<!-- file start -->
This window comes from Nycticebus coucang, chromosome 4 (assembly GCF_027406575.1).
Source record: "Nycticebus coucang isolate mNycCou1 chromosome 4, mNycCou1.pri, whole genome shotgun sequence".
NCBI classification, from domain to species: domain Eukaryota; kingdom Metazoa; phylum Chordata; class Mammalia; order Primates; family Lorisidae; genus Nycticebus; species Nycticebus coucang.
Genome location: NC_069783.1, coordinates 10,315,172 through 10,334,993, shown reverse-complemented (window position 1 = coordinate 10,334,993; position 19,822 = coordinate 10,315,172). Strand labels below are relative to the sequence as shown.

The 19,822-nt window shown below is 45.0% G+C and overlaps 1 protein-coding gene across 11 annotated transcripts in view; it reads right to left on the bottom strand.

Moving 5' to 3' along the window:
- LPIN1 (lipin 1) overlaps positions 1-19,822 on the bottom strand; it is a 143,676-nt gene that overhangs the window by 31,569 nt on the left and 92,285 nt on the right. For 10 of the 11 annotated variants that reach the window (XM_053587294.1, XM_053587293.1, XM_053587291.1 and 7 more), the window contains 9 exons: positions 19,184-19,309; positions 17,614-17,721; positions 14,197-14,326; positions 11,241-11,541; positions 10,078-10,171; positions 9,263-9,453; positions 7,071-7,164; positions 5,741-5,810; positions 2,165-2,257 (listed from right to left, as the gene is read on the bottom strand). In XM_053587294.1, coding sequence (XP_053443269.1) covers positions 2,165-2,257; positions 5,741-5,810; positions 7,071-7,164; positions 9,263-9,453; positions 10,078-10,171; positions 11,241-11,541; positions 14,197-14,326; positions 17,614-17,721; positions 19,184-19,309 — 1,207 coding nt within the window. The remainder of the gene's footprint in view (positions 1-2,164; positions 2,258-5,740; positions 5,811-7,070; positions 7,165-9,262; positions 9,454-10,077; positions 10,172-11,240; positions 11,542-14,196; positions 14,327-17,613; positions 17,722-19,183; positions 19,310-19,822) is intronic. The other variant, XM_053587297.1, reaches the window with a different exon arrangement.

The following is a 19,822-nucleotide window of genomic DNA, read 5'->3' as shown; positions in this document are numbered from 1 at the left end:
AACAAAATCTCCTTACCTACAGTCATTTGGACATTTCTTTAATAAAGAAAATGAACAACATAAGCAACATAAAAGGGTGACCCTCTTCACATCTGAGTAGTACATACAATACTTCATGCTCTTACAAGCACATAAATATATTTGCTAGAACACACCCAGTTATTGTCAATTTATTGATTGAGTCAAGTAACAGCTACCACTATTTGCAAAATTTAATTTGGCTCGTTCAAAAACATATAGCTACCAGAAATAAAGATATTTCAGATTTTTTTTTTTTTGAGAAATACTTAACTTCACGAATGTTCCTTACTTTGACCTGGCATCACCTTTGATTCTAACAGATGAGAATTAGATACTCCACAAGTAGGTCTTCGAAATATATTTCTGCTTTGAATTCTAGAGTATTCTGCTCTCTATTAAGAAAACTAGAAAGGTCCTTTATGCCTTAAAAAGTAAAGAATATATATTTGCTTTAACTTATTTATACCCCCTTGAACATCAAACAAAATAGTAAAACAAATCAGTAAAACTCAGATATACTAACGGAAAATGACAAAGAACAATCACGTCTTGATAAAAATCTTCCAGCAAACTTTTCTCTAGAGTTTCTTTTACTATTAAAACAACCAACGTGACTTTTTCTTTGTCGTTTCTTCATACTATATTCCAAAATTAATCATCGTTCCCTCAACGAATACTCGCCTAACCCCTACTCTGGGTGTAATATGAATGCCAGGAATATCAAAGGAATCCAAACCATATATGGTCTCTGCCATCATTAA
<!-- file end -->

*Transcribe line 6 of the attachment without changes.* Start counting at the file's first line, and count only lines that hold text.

Moving 5' to 3' along the window: